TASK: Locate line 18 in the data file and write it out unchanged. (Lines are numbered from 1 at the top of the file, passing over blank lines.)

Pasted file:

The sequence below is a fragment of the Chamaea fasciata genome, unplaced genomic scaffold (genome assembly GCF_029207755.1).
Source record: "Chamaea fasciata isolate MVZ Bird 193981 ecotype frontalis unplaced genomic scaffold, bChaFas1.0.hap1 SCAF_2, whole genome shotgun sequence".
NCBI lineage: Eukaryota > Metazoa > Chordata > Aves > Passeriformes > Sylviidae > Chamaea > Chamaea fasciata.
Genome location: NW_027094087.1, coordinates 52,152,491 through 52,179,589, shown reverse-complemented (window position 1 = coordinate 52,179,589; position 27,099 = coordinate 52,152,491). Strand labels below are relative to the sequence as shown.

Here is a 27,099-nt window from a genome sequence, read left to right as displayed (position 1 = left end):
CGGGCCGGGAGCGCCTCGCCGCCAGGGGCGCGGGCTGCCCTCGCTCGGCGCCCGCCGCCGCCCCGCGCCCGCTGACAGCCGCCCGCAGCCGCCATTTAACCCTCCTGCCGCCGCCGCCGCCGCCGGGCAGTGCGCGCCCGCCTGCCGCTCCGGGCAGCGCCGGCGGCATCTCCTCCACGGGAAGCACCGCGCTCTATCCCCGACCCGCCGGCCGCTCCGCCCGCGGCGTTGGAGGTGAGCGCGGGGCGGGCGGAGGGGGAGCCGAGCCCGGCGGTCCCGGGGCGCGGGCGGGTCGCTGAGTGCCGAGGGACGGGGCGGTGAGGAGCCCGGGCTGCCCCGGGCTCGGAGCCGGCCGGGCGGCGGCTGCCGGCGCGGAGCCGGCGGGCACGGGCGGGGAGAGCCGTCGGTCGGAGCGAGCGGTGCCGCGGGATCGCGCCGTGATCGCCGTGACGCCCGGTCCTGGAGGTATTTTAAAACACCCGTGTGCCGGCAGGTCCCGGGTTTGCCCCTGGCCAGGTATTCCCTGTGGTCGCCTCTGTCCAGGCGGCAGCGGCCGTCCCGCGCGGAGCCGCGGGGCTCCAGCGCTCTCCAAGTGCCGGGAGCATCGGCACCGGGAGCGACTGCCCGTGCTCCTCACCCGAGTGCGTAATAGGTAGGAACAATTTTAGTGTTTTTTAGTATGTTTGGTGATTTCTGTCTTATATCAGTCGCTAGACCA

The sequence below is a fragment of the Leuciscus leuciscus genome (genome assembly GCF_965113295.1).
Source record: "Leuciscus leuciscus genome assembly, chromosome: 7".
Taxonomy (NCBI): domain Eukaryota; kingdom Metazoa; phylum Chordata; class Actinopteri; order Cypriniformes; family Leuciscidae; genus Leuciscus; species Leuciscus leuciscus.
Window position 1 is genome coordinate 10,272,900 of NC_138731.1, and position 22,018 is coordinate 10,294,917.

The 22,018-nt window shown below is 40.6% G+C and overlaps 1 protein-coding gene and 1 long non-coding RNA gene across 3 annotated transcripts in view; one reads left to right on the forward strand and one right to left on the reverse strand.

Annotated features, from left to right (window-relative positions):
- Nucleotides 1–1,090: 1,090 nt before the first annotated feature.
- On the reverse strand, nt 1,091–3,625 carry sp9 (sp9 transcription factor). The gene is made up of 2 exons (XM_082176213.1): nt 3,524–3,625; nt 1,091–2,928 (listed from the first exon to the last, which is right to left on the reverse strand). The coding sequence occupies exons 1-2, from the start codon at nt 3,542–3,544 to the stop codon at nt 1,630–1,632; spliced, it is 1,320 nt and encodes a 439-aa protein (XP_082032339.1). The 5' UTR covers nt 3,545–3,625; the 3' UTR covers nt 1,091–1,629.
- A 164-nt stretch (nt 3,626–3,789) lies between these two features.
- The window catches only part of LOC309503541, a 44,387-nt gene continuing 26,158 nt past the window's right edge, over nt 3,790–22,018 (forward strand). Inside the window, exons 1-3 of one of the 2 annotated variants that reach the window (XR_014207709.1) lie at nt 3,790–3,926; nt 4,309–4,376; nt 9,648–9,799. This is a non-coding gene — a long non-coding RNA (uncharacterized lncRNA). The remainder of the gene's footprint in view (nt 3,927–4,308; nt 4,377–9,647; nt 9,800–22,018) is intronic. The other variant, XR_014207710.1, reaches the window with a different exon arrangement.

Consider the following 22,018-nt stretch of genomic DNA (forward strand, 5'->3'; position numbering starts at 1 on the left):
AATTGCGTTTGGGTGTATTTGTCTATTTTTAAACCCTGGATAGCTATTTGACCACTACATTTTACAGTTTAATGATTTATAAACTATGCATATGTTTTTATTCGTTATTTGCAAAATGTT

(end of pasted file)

AATTGCGTTTGGGTGTATTTGTCTATTTTTAAACCCTGGATAGCTATTTGACCACTACATTTTACAGTTTAATGATTTATAAACTATGCATATGTTTTTATTCGTTATTTGCAAAATGTT